Contributed by Hina Sheikh,MD, Uma Krishnamurti, MD, PhD and Swaminathan Rajendiran,MD
A woman in her 40s presented to the GI clinic with a seven-month history of intermittent, crampy abdominal pain. The pain was associated with diarrhea alternating with constipation, vomiting and a poor appetite, leading to an overall 50-pound weight loss. Past medical history was notable for a positive PPD, hypothyroidism and tonsillectomy. She was gravida 0 para 0 and was under treatment with Isoniazid for 6 months. Date of last menstrual period was not known. Physical examination showed an enlarged thyroid and stasis changes in lower extremities. No abdominal masses were noted. Rectal examination was declined. Gynecologic examination was not performed.
CT scan at an outside hospital showed focal ileal thickening. Colonoscopy was performed which showed a soft mass-like lesion in the cecum (Fig 1). Terminal ileum was not visualized. An enteroclysis performed at the same time, demonstrated a high-grade small bowel obstruction in the terminal ileum (Fig 2). Biopsy of the mass showed colonic mucosa with prominent lymphoid aggregates. There was no evidence of colitis or malignancy.
Due to persistence of symptoms, the patient was scheduled for surgery. Initial laparoscopic evaluation in the OR identified the ascending colon/cecal mass that was suspicious for malignancy, with massive distension of the terminal ileum. There was an adhesive band between the cecum and the sigmoid colon. The local lymph nodes were enlarged. No other abnormalities were noted.
An ileo-colonic resection was performed and sent for intra-operative evaluation. It consisted of a 35-cm segment of bowel with attached fat and dense fibrous tissue. The small bowel was dilated to a circumference of 5.5-cm due to a 4x4x3-cm mass located at the ileocecal junction. The mucosa overlying the mass was tan-pale pink and grossly unremarkable. The cut surface showed poorly demarcated dense, gray-white fibrous lesion predominantly in the muscularis propria and subserosal adipose tissue, with focal areas of recent hemorrhage (Fig 3). The remainder of the specimen showed no abnormalities. The appendix was not identified.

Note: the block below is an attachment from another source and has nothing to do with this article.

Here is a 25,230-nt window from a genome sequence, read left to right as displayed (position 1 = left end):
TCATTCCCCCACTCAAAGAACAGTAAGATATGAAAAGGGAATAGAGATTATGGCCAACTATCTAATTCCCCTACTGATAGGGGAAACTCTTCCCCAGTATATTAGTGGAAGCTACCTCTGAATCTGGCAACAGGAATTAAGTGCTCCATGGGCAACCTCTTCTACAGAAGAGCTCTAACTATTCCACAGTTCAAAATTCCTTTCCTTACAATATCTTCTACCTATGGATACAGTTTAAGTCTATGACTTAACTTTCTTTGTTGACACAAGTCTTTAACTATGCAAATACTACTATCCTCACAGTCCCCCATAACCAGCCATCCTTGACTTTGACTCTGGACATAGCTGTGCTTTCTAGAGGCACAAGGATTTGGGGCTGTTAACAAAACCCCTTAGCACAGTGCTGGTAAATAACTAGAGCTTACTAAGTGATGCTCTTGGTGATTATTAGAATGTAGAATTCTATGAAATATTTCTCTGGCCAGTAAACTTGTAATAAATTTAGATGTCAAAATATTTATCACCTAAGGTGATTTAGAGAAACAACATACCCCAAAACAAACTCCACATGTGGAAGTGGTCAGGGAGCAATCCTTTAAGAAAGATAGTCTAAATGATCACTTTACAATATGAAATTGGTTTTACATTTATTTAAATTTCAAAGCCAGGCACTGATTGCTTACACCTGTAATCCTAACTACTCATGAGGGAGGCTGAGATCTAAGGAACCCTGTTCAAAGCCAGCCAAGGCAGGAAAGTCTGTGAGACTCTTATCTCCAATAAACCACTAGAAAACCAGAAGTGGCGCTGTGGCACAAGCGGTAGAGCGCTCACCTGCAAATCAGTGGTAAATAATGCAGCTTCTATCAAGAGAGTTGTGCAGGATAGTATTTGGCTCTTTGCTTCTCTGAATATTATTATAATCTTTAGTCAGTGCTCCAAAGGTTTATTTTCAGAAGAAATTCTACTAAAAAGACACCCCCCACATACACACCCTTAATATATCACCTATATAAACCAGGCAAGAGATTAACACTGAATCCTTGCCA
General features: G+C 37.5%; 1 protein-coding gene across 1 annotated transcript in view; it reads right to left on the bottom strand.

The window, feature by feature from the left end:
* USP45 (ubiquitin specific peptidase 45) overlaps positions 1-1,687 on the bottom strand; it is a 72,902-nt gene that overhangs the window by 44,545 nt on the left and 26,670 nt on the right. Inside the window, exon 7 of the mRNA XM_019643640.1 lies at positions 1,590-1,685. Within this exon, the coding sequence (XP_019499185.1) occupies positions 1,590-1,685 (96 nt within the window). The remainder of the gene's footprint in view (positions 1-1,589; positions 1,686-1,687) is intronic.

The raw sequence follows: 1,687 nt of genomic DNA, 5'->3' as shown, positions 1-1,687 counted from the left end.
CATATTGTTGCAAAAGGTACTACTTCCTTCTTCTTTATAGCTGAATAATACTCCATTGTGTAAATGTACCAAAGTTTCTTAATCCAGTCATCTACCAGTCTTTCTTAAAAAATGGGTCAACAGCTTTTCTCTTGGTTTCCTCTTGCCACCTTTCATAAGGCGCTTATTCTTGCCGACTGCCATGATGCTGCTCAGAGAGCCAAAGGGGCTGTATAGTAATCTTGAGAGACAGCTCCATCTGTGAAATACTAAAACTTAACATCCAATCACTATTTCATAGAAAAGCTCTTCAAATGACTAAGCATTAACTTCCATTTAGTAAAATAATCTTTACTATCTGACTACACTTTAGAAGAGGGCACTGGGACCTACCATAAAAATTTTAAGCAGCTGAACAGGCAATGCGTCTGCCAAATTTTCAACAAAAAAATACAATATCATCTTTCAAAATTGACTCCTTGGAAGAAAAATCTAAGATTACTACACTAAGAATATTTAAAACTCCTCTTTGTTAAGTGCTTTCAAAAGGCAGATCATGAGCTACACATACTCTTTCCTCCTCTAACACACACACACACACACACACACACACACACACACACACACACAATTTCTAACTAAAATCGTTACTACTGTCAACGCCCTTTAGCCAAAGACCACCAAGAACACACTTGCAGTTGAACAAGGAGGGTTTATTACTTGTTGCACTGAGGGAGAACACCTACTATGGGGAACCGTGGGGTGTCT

A frozen section of the lesion demonstrated multiple dilated glands within the muscularis propria (Figs 4, 5). The glands were lined by a single layer of columnar cells with basally located nuclei without pleomorphism, and were surrounded by an edematous spindle-cell stroma (Fig 6). Some glandular lumens had hemorrhagic contents admixed with macrophages (Fig 7). The overlying small bowel mucosa showed intact crypt architecture with mild vascular congestion (Fig 8). No granulomas were seen.
Seventeen lymph nodes were identified in the specimen. Of these, two showed foci of glandular epithelium surrounded by stroma, similar to those seen in the ileocecal mass (Fig 9). Two additional nodes showed rare cystically dilated glands, lined by low-columnar cells with cytologically bland nuclei and no appreciable stroma (Fig 10). These glands were located underneath the lymph node capsule. Some of the lining cells demonstrated cilia and concentrically lamellated calcifications were identified in one of the glandular lumens (Fig 11).